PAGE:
In 1996, two contemporary spiritual fathers, Fr. Teofil (Paraian) and Fr. Arsenie (Papacioc), met at Techirghiol Monastery in Romania. Fr. Arsenie was a spiritual son of Elder Cleopa (Ilie). He was imprisoned numerous times by the authorities, and at times lived in the wilderness to avoid further arrest. Although an ascetic himself, he is known for counsels on moderation, in combination with continual watchfulness. Today, at the age of 95, he continues to be the spiritual father at Techirghiol Women's Monastery. Fr. Teofil was a hieromonk at the Transylvanian monastery of Simbata de Sus. Born blind, he nevertheless completed his theological studies, learned three languages, and stuidied Patristic texts recorded on cassette tapes. He became one of the great luminaries of the Romanian Church in the twentieth century. He reposed on October 29, 2009, in the rank of archimandrite. Here is a part of that conversation:
Fr. T: Are you certain that all will be well for you in eternity?
Fr. A: I could not say that, most venerable Father! Please, believe me when I say, "I'm the only one who won't be saved!"
Fr. T: Do you believe so?
Fr. A: Yes, but I have great hope!
Fr. T: If you're hopeful, why do you express yourself like that?
Fr. A: The mind in hell and the hope in God! Without the grace of God, our deeds don't save us in any way.
Fr. T: Well . . . but it's impossible for God not to want to save us!
Fr. A: Yes, but I can't impose conditions on Him!
Fr. T: Well, without imposing conditions, God being Love . . .
Fr. A: Most venerable Father, I somehow in all honesty before a father confessor say: I will be saved because I suffered . . .
Fr. T: I honestly tell you that I have the certainty that I will go to the good, but not for my deeds!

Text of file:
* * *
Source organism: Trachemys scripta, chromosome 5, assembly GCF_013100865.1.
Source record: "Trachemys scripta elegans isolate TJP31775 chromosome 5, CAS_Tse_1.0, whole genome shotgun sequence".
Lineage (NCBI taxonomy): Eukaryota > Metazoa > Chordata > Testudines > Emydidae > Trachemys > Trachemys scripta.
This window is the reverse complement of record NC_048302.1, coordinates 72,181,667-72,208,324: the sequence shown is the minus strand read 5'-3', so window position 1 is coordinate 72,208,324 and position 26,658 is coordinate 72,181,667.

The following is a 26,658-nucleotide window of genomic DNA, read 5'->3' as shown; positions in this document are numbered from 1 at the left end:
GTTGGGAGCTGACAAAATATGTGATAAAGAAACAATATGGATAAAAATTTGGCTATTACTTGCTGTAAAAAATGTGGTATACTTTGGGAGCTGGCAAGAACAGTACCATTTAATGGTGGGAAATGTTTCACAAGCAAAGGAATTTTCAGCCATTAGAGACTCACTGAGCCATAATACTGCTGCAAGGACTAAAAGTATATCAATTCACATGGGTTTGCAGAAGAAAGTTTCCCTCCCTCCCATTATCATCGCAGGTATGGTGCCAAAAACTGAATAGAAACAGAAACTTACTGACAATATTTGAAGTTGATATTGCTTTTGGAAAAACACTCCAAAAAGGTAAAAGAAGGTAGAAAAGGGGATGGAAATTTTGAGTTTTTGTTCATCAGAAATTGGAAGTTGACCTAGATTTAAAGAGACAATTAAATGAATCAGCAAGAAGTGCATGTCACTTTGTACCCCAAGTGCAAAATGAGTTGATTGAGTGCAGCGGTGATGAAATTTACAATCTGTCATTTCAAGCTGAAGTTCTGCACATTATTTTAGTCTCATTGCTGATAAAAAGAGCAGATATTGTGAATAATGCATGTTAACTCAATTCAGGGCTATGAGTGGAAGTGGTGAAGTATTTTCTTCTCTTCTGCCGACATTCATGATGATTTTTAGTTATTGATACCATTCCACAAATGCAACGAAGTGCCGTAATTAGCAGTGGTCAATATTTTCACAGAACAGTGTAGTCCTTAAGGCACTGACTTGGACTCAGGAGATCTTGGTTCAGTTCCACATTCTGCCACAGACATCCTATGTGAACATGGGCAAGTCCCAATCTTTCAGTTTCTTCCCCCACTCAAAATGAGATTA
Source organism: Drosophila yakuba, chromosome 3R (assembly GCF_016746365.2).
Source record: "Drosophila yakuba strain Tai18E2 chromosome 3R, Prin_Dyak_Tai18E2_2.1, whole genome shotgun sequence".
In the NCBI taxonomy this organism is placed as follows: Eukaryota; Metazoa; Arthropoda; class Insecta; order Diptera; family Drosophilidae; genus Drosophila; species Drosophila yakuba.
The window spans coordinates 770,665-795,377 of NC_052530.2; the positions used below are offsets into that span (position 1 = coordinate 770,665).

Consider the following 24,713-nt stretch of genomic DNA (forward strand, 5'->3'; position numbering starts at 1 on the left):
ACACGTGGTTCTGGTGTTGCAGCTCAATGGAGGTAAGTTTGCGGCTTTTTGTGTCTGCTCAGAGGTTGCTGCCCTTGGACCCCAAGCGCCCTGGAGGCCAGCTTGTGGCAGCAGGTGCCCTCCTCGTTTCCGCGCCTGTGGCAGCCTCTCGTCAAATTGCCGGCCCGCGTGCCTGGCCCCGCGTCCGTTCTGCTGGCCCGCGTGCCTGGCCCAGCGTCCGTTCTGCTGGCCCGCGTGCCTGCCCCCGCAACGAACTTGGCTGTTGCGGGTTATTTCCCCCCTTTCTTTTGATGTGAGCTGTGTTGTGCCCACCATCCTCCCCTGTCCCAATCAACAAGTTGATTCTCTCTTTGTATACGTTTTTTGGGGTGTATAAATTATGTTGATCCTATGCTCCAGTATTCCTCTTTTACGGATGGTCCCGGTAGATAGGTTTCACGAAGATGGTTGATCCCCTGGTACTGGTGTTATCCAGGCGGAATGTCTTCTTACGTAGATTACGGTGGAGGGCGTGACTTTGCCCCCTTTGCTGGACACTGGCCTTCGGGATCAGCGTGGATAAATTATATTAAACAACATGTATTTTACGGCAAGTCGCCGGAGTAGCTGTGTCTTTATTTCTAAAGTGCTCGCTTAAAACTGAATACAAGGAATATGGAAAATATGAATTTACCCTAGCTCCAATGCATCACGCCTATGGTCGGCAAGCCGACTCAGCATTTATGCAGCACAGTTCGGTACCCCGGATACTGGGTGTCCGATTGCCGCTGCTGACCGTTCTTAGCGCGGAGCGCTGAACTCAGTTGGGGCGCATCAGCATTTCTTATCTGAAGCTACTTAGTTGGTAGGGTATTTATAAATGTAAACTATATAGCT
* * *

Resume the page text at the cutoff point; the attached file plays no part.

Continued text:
Fr. A: I only hope!
Fr. T: Well, I can say that I have the certitude that if I hope . . .
Fr. A: This is not an Orthodox position!
Fr. T: Maybe I'm not Orthodox?
Fr. A: The truth is that our deeds don't save us in any way without God's mercy!
Fr. T: Do you know what I'll say to God when I'm standing in front of Him? Lord Jesus Christ, Son of God, have mercy on me, a sinner! I won't say anything else to Him!
Fr. A: I made myself a [burial] cross at Zamfira Monastery, where I confess to Fr. Gavril (Stoica), and this is what I wrote on the Cross: Jesus, Jesus, Jesus--forgive me!
Fr. T: I can't imagine God saying, "I don't want you," after I've lived with Him all of my life.
Fr. A: He loves us so much, and this gives me hope!
Fr. T: Father, if we count on God's mercy, we need not hesitate!
Fr. A: I don't want to count on God's mercy without considering our life and deeds. The salvation process involves not just the grace of God, but also our deeds. If only He could find us on the way. The struggle is to be on the way and to be honest with the fight!
Fr. T: I don't worry, because I have confidence in God's goodness!
Fr. A: I worry, but I'm also hopeful!
Fr. T: It's extraordinary when you say this, since God is our Father!
Fr. A: Yes, but I can't say that I have the certitude of salvation!
Fr. T: But why can't you say it?
Fr. A: If God allows me, I will say this on my deathbed: "God, I thank Thee that I die a monk!" But I have the thought that my deeds are leading me to hell. If God wants to save me, He can do it! But I can't say for sure that He will forgive me.
Fr. T: But I am sure that He forgives us!
Fr. A: I also have hope in the Lord! He even told St. Silouan, "Keep thy mind in hell and despair not!" The world does not yet know how much God loves us, how "passionately in love" with us God is!
Fr. T: You see how beautifully you say it.
Fr. A: But I can't say that I have certitude. Only the Protestants say that they have the surety of salvation. For our deeds don't save us without the grace of God; and the grace of God only comes if there is authentic humility. Can I say that I'm humble?
Monday, August 30, 2010
This dialog appeared in The Orthodox Word 272 (2010) 148-51. I'm hardly an expert, but it seems to me that it beautifully captures the complexity of Orthodox soteriology. There's always this tension between faith and humility, such that it's almost impossible to express without an apparent contradiction.